Multinational corporation Tyson Foods, Inc. is building a new facility in Cullman County after a devastating fire destroyed its plant in Hanceville last July.
Tyson Foods is one of the largest food companies in the world and owns a variety of popular food brands such as Jimmy Dean and Hillshire Farm.
Tyson intends to construct the facility for processing poultry byproducts and will invest $208 million. It will be adjacent to the former plant, which was part of Tyson's Hanceville complex.
The plant is expected to be complete around Summer 2023.
"This investment signals our continued support to the agricultural industry and jobs in Alabama, and we look forward to a renewed relationship with the Hanceville community and its leaders," said Jason Spann, the complex manager at the Hanceville Tyson Foods facility.
July 2021 fire
Before it caught fire in July 2021, the River Valley Ingredients plant was the largest poultry processing site in the United States.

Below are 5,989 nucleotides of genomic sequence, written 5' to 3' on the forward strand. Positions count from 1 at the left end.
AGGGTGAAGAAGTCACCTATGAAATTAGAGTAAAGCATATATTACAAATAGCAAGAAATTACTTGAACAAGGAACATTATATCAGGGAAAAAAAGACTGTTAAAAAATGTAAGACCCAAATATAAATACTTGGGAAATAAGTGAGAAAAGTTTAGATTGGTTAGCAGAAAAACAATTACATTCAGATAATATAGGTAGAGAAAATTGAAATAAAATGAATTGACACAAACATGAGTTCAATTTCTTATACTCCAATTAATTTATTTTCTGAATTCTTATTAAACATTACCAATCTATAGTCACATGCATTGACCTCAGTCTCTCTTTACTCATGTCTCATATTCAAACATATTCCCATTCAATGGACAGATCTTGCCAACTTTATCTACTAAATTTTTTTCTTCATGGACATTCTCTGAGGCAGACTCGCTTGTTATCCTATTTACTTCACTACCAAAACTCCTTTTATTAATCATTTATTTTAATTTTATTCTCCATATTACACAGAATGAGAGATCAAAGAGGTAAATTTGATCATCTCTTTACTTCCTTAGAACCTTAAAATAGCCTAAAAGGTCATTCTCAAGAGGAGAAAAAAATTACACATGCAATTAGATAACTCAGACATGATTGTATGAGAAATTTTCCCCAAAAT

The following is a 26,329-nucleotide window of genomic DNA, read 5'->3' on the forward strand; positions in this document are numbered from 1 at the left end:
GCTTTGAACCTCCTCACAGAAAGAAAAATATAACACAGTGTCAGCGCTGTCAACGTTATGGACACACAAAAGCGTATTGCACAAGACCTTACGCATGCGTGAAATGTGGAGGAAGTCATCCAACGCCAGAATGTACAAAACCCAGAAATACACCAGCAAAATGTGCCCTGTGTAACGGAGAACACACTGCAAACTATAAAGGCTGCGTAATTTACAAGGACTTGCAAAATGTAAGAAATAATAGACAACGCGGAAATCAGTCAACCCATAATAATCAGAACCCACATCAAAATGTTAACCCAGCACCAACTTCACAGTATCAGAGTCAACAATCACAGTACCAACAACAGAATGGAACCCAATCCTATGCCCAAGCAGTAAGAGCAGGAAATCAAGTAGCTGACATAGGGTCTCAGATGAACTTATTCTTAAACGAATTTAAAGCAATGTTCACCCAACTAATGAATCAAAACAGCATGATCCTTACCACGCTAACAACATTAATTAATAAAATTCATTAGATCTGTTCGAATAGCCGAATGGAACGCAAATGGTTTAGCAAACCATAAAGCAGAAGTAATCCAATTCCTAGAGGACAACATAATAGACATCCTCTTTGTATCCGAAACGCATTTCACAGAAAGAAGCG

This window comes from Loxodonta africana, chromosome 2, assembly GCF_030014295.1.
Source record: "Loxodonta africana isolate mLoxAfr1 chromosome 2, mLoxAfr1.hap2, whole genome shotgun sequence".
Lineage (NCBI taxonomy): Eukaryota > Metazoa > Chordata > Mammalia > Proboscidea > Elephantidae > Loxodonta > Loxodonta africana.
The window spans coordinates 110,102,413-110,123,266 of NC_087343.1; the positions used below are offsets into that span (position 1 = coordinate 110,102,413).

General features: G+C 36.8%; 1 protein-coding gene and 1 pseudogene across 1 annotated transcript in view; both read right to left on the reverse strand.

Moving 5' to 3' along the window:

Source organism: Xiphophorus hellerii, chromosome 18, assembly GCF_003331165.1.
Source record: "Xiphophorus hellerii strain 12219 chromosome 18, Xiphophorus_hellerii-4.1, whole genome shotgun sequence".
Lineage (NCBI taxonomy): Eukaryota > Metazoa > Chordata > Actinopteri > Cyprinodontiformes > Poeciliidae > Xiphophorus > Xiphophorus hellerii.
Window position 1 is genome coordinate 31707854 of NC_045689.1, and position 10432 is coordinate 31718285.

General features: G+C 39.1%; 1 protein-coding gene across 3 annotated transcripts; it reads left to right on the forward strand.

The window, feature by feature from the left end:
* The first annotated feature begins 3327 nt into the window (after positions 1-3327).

"The night of the fire, dozens of the fire departments responded to the blaze to help limit the damage," said Cullman Economic Agency Director Dale Greer. "At a time when Tyson Foods was devising a plan to handle waste to allow Alabama processing plants to reopen, they wrote checks for more than $258,000 for new equipment for 13 fire departments that helped extinguish the fire."
After the fire, Tyson was able to rely on other locations to compensate for the loss of the Hanceville-area plant.
Greer said Tyson decided to rebuild in Cullman County due to the support they receive from the community and the local government.
According to Cullman County Commission Chairman Jeff Clemons, the old facility has provided hundreds of jobs for the county in the past. Clemons is confident the new plant will continue that legacy.
"We are honored to have Tyson Foods rebuild in Cullman," said Clemons.
All 124 of the current staff were able to keep their jobs as they dealt with the fire and the construction of the new plant.
Tyson intends the 121,000 square foot plant to be the largest of its kind in the world. It will incorporate new technologies to resume processing over 30 million pounds of inedible poultry byproducts a week, converting them into salable protein and fats that can be sold internationally.